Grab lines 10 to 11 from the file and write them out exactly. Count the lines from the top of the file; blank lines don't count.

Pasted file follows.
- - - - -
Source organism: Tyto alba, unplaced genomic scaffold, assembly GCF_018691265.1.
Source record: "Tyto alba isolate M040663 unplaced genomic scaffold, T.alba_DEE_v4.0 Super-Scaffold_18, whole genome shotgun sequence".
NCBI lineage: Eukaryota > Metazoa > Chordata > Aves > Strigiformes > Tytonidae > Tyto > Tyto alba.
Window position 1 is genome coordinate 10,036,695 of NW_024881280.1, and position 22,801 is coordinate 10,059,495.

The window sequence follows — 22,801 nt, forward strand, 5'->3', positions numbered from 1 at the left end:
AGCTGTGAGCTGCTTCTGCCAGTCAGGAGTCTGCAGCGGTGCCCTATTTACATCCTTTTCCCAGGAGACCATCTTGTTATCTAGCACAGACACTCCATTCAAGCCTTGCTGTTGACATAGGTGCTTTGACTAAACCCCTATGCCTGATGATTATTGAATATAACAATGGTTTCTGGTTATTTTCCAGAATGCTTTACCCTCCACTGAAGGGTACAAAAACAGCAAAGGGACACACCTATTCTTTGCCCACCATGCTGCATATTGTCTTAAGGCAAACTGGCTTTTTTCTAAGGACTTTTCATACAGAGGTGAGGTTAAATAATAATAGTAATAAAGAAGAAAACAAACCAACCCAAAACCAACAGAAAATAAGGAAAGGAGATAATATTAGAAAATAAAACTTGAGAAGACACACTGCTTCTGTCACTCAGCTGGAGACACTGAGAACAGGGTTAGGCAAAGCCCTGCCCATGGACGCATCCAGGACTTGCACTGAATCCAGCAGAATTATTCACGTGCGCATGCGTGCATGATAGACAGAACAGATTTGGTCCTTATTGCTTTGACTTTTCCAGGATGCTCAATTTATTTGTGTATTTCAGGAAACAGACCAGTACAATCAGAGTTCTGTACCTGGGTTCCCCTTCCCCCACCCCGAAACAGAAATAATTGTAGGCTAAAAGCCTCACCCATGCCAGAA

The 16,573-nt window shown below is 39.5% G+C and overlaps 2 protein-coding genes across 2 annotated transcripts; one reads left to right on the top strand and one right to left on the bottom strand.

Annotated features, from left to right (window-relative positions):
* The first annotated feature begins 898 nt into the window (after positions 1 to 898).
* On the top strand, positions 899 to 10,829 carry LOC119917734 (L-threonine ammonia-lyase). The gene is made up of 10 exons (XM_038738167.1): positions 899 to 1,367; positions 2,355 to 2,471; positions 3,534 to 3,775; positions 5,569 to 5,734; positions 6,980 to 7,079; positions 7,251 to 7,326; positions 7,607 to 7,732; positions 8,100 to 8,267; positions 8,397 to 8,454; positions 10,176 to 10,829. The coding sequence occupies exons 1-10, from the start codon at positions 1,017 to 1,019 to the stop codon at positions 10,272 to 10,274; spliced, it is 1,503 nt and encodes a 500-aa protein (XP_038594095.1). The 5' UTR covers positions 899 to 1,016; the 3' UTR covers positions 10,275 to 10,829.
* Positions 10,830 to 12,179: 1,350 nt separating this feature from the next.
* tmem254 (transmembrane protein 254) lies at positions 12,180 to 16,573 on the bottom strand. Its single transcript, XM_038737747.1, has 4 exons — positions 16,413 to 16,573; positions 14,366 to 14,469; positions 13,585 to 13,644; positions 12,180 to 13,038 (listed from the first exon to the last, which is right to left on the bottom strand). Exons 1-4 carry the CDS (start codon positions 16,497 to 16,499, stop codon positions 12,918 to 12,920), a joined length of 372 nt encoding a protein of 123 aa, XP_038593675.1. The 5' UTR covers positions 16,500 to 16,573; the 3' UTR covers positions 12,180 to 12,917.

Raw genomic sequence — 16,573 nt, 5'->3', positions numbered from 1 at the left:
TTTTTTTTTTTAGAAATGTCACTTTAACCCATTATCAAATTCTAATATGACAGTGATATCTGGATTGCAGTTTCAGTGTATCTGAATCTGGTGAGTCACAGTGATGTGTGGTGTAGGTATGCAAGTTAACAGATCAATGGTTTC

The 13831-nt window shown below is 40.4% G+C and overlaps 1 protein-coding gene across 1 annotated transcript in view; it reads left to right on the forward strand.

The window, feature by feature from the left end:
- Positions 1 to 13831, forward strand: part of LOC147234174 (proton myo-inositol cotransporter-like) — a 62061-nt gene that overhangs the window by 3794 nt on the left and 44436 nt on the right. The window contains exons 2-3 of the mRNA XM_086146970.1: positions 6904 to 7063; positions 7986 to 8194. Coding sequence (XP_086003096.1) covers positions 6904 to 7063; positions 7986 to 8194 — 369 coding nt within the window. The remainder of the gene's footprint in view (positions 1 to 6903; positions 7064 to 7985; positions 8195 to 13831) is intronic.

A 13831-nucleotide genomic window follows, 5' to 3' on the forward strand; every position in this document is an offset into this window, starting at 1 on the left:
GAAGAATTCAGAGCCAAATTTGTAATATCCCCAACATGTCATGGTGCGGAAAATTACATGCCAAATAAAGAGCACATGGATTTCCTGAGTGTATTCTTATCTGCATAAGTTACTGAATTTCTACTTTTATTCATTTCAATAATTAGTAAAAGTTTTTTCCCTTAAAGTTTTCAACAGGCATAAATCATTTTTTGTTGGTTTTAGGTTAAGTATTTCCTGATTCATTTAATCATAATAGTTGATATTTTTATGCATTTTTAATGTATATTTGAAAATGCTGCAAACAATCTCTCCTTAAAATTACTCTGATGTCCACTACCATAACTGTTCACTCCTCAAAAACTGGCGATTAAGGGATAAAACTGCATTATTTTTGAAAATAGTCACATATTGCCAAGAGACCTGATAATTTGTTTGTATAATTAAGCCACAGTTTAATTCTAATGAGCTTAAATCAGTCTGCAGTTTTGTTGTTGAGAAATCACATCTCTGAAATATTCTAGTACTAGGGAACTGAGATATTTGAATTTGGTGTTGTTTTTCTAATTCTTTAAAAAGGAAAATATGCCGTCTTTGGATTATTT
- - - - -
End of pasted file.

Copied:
* On the top strand, positions 899 to 10,829 carry LOC119917734 (L-threonine ammonia-lyase). The gene is made up of 10 exons (XM_038738167.1): positions 899 to 1,367; positions 2,355 to 2,471; positions 3,534 to 3,775; positions 5,569 to 5,734; positions 6,980 to 7,079; positions 7,251 to 7,326; positions 7,607 to 7,732; positions 8,100 to 8,267; positions 8,397 to 8,454; positions 10,176 to 10,829. The coding sequence occupies exons 1-10, from the start codon at positions 1,017 to 1,019 to the stop codon at positions 10,272 to 10,274; spliced, it is 1,503 nt and encodes a 500-aa protein (XP_038594095.1). The 5' UTR covers positions 899 to 1,016; the 3' UTR covers positions 10,275 to 10,829.
* Positions 10,830 to 12,179: 1,350 nt separating this feature from the next.